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Victorian engineers showed tunnel vision on the East London line, writes Mike Chrimes.

In August I was invited to speak to the East London Line project team about the original construction of the East London Railway.

The line is being extended north, using abandoned sections of the North London Line to Dalston, and improving connections south of the river to Crystal Palace and West Croydon, ultimately to include a branch to Clapham Junction.

The line is best known as containing Marc Brunel's Thames Tunnel. Inevitably much of what I said related to the construction of that tunnel.

The East London Railway got its Act in 1865 with John Hawkshaw the lead engineer.

Financial problems checked progress northwards shortly afterwards. Meanwhile the connections to New Cross were built by a contracting consortium of Thomas Brassey, George Wythes and the Lucas Brothers.

It was not until 1872 that work northwards started under Hawkshaw, with Thomas Walker as the contractor.

The work took nearly 12 months and was carried out in 1.4m lengths, 1.8m wide, in Portland cement concrete, except for the section 600mm below the footings, which were in brickwork. On average, 14,000 litres of water were pumped out every minute. Generally the tunnel was built in open excavation and built in brick as a single way.

The greatest difficulty was experienced in London Docks.

The dock company obviously wanted to keep the dock open, and so work was done in two phases with the work carried out within cofferdam approximately 90m long, of timber with puddle cores 2.6m thick.

The first phase took 22 months due to problems with the water-bearing strata. The second phase was faster. In that case the ground below the dock was dredged and replaced by clay into which the cofferdam piles were driven, providing a much more watertight foundation. Excavation was divided into four sections sub-divided into five lengths of around 5m.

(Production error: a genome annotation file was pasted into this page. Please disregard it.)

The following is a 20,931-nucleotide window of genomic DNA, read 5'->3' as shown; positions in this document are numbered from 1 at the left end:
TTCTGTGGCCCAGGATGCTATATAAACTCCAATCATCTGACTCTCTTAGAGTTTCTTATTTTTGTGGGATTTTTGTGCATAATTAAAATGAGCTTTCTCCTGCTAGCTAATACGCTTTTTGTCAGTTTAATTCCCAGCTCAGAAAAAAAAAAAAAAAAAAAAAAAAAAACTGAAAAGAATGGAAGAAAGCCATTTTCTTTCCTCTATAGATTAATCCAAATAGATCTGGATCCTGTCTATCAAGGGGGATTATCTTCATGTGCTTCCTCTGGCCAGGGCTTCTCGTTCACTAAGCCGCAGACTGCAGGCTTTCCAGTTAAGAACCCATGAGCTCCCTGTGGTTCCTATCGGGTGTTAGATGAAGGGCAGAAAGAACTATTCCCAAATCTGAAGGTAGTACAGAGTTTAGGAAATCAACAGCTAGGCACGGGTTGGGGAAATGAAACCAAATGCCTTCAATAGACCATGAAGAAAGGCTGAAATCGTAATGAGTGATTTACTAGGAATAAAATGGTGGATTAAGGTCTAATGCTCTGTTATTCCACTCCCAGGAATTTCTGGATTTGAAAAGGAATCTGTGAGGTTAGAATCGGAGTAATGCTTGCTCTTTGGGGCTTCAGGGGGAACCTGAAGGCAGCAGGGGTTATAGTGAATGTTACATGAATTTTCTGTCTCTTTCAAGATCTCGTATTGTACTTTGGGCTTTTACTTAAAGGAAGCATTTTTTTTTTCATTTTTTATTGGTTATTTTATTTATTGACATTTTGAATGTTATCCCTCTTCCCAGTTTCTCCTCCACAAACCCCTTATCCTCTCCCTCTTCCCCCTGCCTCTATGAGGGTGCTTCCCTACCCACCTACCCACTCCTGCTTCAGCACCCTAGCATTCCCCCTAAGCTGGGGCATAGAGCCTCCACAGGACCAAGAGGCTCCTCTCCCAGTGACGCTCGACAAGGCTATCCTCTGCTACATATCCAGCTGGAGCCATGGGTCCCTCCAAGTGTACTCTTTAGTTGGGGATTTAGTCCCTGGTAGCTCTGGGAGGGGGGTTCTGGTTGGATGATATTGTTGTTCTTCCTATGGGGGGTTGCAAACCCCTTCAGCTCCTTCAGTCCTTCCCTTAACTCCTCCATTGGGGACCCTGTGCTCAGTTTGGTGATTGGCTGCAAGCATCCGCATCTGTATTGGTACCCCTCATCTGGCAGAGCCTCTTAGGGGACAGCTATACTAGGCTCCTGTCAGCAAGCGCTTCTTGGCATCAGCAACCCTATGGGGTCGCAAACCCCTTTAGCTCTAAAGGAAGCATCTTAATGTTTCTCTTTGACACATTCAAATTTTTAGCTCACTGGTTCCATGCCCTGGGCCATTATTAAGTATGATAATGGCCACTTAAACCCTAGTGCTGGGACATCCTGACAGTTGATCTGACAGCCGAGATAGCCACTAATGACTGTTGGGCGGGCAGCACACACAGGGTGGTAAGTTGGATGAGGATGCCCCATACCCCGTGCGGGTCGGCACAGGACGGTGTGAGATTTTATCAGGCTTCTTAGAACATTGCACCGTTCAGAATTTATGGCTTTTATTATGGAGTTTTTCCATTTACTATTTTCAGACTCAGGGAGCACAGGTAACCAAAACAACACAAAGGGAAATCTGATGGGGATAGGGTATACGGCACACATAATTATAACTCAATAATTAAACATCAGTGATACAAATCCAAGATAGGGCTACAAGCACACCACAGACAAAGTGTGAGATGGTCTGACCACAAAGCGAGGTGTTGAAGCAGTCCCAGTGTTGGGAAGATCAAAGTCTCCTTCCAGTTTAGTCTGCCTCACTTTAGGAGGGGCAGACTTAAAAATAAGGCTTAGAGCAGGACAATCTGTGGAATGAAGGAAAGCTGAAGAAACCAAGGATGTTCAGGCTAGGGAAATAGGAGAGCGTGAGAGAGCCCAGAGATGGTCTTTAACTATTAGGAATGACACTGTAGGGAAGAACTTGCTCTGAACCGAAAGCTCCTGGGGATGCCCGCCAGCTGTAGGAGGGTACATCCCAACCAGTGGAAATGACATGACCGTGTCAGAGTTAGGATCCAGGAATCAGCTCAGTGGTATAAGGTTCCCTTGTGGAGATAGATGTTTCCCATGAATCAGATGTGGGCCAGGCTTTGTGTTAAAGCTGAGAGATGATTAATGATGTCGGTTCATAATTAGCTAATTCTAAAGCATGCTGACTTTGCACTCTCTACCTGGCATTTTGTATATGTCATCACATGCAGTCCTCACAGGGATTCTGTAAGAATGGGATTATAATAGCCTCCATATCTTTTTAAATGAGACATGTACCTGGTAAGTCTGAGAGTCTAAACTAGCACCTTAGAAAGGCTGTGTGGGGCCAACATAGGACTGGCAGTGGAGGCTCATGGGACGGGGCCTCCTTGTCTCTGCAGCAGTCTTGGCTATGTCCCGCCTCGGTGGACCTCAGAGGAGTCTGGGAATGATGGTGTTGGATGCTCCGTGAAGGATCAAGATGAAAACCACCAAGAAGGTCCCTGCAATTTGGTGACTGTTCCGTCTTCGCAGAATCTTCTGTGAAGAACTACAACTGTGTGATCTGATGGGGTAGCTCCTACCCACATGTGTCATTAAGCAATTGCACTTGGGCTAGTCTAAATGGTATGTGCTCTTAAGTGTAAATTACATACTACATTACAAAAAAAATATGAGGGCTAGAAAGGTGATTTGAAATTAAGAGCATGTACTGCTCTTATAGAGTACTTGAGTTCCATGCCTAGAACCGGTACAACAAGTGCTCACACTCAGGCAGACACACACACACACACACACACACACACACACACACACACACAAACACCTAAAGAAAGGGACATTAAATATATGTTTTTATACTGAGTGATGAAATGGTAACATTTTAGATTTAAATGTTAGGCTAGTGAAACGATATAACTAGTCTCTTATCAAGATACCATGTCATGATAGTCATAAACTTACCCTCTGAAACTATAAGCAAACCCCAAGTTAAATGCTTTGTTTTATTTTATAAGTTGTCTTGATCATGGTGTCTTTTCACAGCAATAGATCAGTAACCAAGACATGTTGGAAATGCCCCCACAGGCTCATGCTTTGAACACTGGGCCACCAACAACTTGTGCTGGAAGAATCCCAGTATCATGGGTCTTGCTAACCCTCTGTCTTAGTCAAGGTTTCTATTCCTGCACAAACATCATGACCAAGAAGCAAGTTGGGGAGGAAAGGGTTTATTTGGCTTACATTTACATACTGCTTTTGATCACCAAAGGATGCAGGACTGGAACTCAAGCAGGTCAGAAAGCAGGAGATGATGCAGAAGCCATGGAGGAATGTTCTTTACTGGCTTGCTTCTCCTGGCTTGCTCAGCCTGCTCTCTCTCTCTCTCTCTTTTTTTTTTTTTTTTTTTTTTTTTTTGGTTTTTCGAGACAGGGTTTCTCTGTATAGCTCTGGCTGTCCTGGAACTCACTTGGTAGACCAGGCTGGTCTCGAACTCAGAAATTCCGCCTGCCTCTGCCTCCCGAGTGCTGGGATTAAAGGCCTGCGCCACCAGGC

The ground below was a mix of clay with pockets of running sand and by excavating in small parcels, and rapidly placing the brick construction proceeded.

Beyond the dock the warehouses on the north side had to be underpinned. Concrete columns were carried down in excavated shafts beneath the foundation piers of the groined warehouse arches to rail level, a depth of 17m below the warehouse floor. The work took seven weeks.

North of the warehouses the tunnel was driven, terminating near Shadwell Station. Again underpinning was necessary beneath the Blackwall Railway Viaduct. On from there to Whitechapel the railway passed through deep cuttings braced with iron struts and sections of cut and cover construction.

The line was nally opened through to Liverpool Street on 10 April 1876. Its value as a way of connecting with other Underground routes was enhanced in the 1880s with a link to the newly extended Metropolitan Railway.

It is interesting to compare the East London connections at their peak in the 1930s with those proposed today. It is only when phase 2 of this work is completed, that the vision of the 1860s railway engineers to use Brunel's Tunnel to facilitate travel between north and south London will once more be realised.

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